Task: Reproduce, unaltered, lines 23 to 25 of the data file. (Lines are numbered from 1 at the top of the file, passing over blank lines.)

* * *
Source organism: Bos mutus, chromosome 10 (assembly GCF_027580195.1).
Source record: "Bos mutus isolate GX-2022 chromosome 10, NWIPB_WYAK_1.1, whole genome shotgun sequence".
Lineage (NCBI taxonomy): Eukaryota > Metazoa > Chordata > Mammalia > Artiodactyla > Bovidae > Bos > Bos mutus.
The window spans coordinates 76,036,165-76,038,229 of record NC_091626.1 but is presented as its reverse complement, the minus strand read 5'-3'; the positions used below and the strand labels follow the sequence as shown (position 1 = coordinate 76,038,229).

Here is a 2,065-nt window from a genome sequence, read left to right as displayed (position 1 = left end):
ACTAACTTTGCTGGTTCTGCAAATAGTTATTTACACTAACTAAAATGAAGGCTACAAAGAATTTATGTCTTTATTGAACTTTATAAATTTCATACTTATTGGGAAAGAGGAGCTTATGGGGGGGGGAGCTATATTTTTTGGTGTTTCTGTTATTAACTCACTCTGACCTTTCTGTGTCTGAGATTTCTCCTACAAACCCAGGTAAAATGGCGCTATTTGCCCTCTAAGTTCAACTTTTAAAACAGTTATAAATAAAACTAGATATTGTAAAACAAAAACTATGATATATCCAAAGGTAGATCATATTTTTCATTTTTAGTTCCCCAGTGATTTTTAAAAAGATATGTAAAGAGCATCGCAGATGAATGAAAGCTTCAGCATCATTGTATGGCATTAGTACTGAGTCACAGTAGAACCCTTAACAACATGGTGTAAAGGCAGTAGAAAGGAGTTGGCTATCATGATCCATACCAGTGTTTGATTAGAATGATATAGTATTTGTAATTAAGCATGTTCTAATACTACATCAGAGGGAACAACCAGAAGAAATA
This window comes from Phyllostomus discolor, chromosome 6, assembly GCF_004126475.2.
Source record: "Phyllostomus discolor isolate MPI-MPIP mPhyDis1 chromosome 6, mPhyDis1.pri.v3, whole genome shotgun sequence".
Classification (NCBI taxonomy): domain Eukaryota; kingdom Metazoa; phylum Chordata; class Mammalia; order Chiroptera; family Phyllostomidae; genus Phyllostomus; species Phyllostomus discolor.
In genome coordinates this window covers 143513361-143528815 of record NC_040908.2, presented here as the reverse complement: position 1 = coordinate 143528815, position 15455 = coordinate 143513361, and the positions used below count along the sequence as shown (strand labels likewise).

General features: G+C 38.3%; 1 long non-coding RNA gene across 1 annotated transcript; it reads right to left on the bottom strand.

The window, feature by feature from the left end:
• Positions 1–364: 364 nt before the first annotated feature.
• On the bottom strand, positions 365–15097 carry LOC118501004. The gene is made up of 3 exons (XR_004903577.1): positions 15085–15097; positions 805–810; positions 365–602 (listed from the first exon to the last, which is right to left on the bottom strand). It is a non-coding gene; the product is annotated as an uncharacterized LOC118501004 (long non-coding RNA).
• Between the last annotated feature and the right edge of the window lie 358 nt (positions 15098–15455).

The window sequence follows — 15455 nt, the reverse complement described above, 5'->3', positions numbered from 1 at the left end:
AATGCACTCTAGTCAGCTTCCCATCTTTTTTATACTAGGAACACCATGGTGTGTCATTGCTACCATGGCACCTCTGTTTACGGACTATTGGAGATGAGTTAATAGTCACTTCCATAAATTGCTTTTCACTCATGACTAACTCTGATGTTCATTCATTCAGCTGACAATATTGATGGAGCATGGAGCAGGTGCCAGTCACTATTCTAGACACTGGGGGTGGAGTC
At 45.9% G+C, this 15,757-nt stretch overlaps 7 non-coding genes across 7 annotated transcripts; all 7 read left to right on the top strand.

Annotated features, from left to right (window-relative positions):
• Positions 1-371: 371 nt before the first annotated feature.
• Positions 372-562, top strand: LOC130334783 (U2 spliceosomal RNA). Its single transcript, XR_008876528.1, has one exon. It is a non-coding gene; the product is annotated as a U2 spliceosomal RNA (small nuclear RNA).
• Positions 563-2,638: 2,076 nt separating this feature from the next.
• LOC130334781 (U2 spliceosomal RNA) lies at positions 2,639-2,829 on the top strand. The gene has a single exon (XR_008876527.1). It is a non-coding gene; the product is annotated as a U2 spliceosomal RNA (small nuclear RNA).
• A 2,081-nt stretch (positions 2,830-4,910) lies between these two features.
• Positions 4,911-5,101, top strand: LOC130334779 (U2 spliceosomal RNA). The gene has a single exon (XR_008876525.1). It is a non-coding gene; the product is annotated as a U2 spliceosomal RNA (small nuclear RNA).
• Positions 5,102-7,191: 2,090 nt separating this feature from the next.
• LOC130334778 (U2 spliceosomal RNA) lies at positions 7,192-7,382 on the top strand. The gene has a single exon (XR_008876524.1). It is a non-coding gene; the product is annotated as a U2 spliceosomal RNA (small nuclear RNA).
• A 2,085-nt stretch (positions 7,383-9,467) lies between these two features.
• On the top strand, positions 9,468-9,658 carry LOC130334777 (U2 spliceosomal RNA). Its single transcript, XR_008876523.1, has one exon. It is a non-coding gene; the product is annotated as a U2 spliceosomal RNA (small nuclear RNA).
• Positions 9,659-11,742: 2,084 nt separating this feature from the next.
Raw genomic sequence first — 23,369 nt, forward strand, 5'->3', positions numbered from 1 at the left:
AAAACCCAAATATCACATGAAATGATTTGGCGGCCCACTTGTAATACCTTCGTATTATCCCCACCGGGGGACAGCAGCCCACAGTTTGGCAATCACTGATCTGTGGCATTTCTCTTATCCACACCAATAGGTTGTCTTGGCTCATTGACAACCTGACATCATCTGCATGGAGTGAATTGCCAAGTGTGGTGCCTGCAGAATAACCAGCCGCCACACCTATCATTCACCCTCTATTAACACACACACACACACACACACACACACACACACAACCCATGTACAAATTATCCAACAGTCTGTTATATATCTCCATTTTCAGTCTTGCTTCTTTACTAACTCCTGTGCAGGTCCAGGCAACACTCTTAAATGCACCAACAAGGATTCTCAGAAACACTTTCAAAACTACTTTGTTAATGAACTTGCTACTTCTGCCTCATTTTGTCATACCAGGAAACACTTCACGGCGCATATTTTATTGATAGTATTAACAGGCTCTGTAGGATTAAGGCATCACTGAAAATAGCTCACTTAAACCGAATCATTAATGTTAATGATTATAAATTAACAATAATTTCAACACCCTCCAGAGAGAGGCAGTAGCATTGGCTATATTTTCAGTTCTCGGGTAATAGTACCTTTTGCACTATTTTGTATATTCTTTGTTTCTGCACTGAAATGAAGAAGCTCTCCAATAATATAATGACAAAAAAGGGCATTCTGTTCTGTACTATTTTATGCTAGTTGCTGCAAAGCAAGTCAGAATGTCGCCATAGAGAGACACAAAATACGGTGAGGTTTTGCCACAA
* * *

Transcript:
• LOC130334781 (U2 spliceosomal RNA) lies at positions 2,639-2,829 on the top strand. The gene has a single exon (XR_008876527.1). It is a non-coding gene; the product is annotated as a U2 spliceosomal RNA (small nuclear RNA).
• A 2,081-nt stretch (positions 2,830-4,910) lies between these two features.
• Positions 4,911-5,101, top strand: LOC130334779 (U2 spliceosomal RNA). The gene has a single exon (XR_008876525.1). It is a non-coding gene; the product is annotated as a U2 spliceosomal RNA (small nuclear RNA).